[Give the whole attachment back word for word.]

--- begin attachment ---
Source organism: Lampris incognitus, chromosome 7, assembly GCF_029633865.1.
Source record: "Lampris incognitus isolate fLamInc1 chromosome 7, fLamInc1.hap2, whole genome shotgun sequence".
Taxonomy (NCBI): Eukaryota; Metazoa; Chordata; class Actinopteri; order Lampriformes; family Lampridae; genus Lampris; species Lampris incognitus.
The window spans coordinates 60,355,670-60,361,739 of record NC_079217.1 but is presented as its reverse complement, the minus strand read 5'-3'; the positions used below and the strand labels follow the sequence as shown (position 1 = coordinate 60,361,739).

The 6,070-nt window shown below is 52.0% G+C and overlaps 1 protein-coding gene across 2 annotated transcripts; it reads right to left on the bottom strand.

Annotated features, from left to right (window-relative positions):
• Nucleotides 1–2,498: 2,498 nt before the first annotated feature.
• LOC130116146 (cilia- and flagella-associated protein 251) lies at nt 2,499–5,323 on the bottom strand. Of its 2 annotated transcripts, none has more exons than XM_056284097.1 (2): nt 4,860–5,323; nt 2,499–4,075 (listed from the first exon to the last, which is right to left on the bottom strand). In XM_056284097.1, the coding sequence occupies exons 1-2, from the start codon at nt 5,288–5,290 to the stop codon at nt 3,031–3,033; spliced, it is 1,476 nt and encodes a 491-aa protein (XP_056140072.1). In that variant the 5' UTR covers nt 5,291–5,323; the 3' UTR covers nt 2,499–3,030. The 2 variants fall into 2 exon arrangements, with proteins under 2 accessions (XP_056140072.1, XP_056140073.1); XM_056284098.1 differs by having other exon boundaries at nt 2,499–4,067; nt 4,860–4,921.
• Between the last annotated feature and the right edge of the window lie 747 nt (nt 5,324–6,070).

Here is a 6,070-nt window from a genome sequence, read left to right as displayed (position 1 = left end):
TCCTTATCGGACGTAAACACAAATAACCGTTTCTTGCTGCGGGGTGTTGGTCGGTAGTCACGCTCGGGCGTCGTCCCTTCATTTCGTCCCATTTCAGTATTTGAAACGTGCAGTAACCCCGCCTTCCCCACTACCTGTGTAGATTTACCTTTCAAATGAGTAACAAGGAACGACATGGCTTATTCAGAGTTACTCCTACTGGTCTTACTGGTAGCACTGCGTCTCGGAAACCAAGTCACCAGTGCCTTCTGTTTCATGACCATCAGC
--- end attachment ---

Source organism: Lampris incognitus, chromosome 7, assembly GCF_029633865.1.
Source record: "Lampris incognitus isolate fLamInc1 chromosome 7, fLamInc1.hap2, whole genome shotgun sequence".
Taxonomy (NCBI): Eukaryota; Metazoa; Chordata; class Actinopteri; order Lampriformes; family Lampridae; genus Lampris; species Lampris incognitus.
The window spans coordinates 60,355,670-60,361,739 of record NC_079217.1 but is presented as its reverse complement, the minus strand read 5'-3'; the positions used below and the strand labels follow the sequence as shown (position 1 = coordinate 60,361,739).

The 6,070-nt window shown below is 52.0% G+C and overlaps 1 protein-coding gene across 2 annotated transcripts; it reads right to left on the bottom strand.

Annotated features, from left to right (window-relative positions):
• Nucleotides 1–2,498: 2,498 nt before the first annotated feature.
• LOC130116146 (cilia- and flagella-associated protein 251) lies at nt 2,499–5,323 on the bottom strand. Of its 2 annotated transcripts, none has more exons than XM_056284097.1 (2): nt 4,860–5,323; nt 2,499–4,075 (listed from the first exon to the last, which is right to left on the bottom strand). In XM_056284097.1, the coding sequence occupies exons 1-2, from the start codon at nt 5,288–5,290 to the stop codon at nt 3,031–3,033; spliced, it is 1,476 nt and encodes a 491-aa protein (XP_056140072.1). In that variant the 5' UTR covers nt 5,291–5,323; the 3' UTR covers nt 2,499–3,030. The 2 variants fall into 2 exon arrangements, with proteins under 2 accessions (XP_056140072.1, XP_056140073.1); XM_056284098.1 differs by having other exon boundaries at nt 2,499–4,067; nt 4,860–4,921.
• Between the last annotated feature and the right edge of the window lie 747 nt (nt 5,324–6,070).

Here is a 6,070-nt window from a genome sequence, read left to right as displayed (position 1 = left end):
TCCTTATCGGACGTAAACACAAATAACCGTTTCTTGCTGCGGGGTGTTGGTCGGTAGTCACGCTCGGGCGTCGTCCCTTCATTTCGTCCCATTTCAGTATTTGAAACGTGCAGTAACCCCGCCTTCCCCACTACCTGTGTAGATTTACCTTTCAAATGAGTAACAAGGAACGACATGGCTTATTCAGAGTTACTCCTACTGGTCTTACTGGTAGCACTGCGTCTCGGAAACCAAGTCACCAGTGCCTTCTGTTTCATGACCATCAGC